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Open AccessReview
Approaches and Perspectives for Development of African Swine Fever Virus Vaccines
Vaccines 2017, 5(4), 35; doi:10.3390/vaccines5040035 -
Abstract
African swine fever (ASF) is a complex disease of swine, caused by a large DNA virus belonging to the family Asfarviridae. The disease shows variable clinical signs, with high case fatality rates, up to 100%, in the acute forms. ASF is currently present
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African swine fever (ASF) is a complex disease of swine, caused by a large DNA virus belonging to the family Asfarviridae. The disease shows variable clinical signs, with high case fatality rates, up to 100%, in the acute forms. ASF is currently present in Africa and Europe where it circulates in different scenarios causing a high socio-economic impact. In most affected regions, control has not been effective in part due to lack of a vaccine. The availability of an effective and safe ASFV vaccines would support and enforce control–eradication strategies. Therefore, work leading to the rational development of protective ASF vaccines is a high priority. Several factors have hindered vaccine development, including the complexity of the ASF virus particle and the large number of proteins encoded by its genome. Many of these virus proteins inhibit the host’s immune system thus facilitating virus replication and persistence. We review previous work aimed at understanding ASFV–host interactions, including mechanisms of protective immunity, and approaches for vaccine development. These include live attenuated vaccines, and “subunit” vaccines, based on DNA, proteins, or virus vectors. In the shorter to medium term, live attenuated vaccines are the most promising and best positioned candidates. Gaps and future research directions are evaluated. Full article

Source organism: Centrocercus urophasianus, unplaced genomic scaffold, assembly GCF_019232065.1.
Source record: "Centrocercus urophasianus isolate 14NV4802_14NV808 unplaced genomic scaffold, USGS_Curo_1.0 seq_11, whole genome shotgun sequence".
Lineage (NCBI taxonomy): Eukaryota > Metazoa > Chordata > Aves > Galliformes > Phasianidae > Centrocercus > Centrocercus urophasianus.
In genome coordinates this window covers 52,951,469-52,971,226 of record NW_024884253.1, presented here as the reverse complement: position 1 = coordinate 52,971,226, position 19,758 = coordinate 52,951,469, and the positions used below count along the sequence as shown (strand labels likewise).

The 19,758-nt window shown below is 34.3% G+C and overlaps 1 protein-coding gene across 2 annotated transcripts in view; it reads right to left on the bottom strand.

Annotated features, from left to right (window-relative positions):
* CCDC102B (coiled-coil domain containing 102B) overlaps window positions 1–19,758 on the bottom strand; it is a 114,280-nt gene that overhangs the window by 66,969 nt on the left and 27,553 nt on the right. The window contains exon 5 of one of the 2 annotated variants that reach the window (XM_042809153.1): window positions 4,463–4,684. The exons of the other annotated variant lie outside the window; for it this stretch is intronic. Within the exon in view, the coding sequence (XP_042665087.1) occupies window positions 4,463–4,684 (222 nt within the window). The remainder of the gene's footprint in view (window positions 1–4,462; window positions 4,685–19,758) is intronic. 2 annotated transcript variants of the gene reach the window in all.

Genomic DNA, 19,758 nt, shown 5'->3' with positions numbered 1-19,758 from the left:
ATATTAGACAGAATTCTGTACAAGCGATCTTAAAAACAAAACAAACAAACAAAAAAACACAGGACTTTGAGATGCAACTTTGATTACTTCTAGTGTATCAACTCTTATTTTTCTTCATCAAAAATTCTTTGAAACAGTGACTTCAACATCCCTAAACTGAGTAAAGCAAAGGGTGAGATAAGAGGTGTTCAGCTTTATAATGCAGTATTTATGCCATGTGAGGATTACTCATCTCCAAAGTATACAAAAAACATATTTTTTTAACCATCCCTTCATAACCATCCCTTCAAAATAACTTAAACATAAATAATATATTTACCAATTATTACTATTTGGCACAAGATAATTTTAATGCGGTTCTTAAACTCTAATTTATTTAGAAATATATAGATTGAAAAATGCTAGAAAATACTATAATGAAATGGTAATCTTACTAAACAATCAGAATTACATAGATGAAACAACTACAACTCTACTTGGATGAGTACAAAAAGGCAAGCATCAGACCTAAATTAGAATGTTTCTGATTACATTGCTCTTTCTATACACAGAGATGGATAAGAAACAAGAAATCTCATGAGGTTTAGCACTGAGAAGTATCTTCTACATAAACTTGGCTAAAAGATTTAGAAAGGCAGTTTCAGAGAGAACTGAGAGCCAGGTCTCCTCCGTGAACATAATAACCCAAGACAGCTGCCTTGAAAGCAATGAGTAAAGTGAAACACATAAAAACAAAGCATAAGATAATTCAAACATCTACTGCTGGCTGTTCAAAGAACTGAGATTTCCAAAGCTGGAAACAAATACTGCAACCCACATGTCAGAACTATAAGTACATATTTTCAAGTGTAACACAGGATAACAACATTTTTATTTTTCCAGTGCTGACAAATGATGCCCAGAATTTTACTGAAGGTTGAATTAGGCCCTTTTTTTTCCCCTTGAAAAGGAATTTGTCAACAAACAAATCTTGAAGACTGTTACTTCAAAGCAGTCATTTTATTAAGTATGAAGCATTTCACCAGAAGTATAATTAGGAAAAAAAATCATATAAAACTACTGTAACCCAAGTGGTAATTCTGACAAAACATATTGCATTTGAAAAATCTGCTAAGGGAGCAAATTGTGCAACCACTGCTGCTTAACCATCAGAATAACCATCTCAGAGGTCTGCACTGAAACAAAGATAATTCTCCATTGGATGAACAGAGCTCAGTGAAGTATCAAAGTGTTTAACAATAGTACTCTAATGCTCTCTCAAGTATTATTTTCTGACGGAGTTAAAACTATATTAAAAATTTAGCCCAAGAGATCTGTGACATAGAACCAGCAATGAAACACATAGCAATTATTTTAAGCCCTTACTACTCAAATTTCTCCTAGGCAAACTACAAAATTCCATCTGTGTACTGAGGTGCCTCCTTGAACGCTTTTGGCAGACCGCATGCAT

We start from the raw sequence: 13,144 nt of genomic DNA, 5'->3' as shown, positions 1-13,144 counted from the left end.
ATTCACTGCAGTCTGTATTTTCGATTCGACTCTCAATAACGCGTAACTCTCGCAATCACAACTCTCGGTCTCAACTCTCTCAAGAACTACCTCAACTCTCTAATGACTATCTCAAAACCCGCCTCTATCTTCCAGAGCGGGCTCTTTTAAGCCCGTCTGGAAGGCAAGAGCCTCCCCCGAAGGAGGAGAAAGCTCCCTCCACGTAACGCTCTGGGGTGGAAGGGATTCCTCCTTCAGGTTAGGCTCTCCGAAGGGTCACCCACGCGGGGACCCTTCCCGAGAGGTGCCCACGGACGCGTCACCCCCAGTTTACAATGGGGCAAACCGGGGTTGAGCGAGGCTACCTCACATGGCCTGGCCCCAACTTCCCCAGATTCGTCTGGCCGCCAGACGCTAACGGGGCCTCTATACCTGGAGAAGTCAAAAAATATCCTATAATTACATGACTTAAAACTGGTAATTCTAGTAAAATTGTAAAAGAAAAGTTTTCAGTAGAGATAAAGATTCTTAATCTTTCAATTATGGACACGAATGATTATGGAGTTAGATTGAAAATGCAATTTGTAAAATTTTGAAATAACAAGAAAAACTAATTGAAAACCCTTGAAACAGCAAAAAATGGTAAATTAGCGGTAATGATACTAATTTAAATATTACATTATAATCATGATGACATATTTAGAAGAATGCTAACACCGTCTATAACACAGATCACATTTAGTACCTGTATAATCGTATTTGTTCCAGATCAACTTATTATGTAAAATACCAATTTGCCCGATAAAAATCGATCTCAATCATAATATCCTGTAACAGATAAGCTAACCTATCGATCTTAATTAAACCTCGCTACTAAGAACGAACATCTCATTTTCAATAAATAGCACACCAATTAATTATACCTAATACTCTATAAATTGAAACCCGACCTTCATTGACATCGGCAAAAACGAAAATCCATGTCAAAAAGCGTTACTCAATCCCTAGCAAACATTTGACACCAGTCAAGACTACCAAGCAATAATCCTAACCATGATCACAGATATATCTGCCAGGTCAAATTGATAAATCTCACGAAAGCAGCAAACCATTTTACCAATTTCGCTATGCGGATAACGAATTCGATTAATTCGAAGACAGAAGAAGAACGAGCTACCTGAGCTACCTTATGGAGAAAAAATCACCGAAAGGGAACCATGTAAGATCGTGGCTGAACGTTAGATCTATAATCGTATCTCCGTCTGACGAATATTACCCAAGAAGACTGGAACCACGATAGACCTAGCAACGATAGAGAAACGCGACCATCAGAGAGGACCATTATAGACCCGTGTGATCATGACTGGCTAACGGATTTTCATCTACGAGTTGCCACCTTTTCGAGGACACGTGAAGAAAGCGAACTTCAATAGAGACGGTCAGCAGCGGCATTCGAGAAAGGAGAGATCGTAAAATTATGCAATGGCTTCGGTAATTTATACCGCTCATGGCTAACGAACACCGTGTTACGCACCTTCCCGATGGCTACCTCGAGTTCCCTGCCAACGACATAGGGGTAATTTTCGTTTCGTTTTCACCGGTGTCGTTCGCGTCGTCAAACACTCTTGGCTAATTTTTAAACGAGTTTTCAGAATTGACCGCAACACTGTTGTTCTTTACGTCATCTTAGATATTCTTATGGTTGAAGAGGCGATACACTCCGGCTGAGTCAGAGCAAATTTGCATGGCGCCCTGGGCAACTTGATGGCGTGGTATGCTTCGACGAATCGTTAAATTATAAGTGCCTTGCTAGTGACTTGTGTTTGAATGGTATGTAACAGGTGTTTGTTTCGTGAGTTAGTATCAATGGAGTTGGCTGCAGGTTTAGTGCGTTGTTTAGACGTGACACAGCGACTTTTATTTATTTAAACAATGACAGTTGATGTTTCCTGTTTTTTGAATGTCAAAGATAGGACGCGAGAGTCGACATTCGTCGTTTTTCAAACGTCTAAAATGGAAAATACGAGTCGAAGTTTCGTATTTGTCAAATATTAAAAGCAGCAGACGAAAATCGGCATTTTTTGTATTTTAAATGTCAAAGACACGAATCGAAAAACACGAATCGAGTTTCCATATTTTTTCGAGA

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Open AccessReview
TLR4 Signaling Pathway Modulators as Potential Therapeutics in Inflammation and Sepsis
Vaccines 2017, 5(4), 34; doi:10.3390/vaccines5040034 -
Abstract
Toll-Like Receptor 4 (TLR4) signal pathway plays an important role in initiating the innate immune response and its activation by bacterial endotoxin is responsible for chronic and acute inflammatory disorders that are becoming more and more frequent in developed countries. Modulation of the
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Toll-Like Receptor 4 (TLR4) signal pathway plays an important role in initiating the innate immune response and its activation by bacterial endotoxin is responsible for chronic and acute inflammatory disorders that are becoming more and more frequent in developed countries. Modulation of the TLR4 pathway is a potential strategy to specifically target these pathologies. Among the diseases caused by TLR4 abnormal activation by bacterial endotoxin, sepsis is the most dangerous one because it is a life-threatening acute system inflammatory condition that still lacks specific pharmacological treatment. Here, we review molecules at a preclinical or clinical phase of development, that are active in inhibiting the TLR4-MyD88 and TLR4-TRIF pathways in animal models. These are low-molecular weight compounds of natural and synthetic origin that can be considered leads for drug development. The results of in vivo studies in the sepsis model and the mechanisms of action of drug leads are presented and critically discussed, evidencing the differences in treatment results from rodents to humans. Full article
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Open AccessArticle
Characterization of the Burkholderia cenocepacia TonB Mutant as a Potential Live Attenuated Vaccine
Vaccines 2017, 5(4), 33; doi:10.3390/vaccines5040033 -
Abstract